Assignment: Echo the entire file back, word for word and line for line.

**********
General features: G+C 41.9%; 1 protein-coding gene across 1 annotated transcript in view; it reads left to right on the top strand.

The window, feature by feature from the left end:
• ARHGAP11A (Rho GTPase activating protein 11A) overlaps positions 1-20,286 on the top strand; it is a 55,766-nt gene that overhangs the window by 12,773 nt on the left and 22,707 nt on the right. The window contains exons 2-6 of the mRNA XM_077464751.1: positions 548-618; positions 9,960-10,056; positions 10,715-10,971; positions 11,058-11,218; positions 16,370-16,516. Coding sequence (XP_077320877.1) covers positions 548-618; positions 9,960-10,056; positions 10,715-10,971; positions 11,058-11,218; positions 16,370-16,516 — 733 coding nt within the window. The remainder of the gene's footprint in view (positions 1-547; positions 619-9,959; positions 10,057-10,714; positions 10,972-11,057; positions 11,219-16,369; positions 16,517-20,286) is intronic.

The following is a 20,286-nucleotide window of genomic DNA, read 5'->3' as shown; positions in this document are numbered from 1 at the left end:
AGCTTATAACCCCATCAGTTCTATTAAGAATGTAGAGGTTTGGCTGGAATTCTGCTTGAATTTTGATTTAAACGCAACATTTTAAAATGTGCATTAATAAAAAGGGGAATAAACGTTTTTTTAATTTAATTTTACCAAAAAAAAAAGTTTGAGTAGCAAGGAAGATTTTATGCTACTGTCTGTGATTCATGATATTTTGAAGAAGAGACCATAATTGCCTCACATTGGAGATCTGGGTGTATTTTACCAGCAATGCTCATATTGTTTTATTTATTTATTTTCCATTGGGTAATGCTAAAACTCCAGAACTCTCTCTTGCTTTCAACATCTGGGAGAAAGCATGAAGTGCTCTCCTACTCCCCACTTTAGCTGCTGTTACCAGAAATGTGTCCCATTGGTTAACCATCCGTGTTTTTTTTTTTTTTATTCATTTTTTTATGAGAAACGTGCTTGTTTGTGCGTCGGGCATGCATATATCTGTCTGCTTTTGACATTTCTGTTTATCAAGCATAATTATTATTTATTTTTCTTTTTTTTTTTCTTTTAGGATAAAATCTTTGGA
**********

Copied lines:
General features: G+C 41.9%; 1 protein-coding gene across 1 annotated transcript in view; it reads left to right on the top strand.

The window, feature by feature from the left end:
• ARHGAP11A (Rho GTPase activating protein 11A) overlaps positions 1-20,286 on the top strand; it is a 55,766-nt gene that overhangs the window by 12,773 nt on the left and 22,707 nt on the right. The window contains exons 2-6 of the mRNA XM_077464751.1: positions 548-618; positions 9,960-10,056; positions 10,715-10,971; positions 11,058-11,218; positions 16,370-16,516. Coding sequence (XP_077320877.1) covers positions 548-618; positions 9,960-10,056; positions 10,715-10,971; positions 11,058-11,218; positions 16,370-16,516 — 733 coding nt within the window. The remainder of the gene's footprint in view (positions 1-547; positions 619-9,959; positions 10,057-10,714; positions 10,972-11,057; positions 11,219-16,369; positions 16,517-20,286) is intronic.

The following is a 20,286-nucleotide window of genomic DNA, read 5'->3' as shown; positions in this document are numbered from 1 at the left end:
AGCTTATAACCCCATCAGTTCTATTAAGAATGTAGAGGTTTGGCTGGAATTCTGCTTGAATTTTGATTTAAACGCAACATTTTAAAATGTGCATTAATAAAAAGGGGAATAAACGTTTTTTTAATTTAATTTTACCAAAAAAAAAAGTTTGAGTAGCAAGGAAGATTTTATGCTACTGTCTGTGATTCATGATATTTTGAAGAAGAGACCATAATTGCCTCACATTGGAGATCTGGGTGTATTTTACCAGCAATGCTCATATTGTTTTATTTATTTATTTTCCATTGGGTAATGCTAAAACTCCAGAACTCTCTCTTGCTTTCAACATCTGGGAGAAAGCATGAAGTGCTCTCCTACTCCCCACTTTAGCTGCTGTTACCAGAAATGTGTCCCATTGGTTAACCATCCGTGTTTTTTTTTTTTTTATTCATTTTTTTATGAGAAACGTGCTTGTTTGTGCGTCGGGCATGCATATATCTGTCTGCTTTTGACATTTCTGTTTATCAAGCATAATTATTATTTATTTTTCTTTTTTTTTTTCTTTTAGGATAAAATCTTTGGA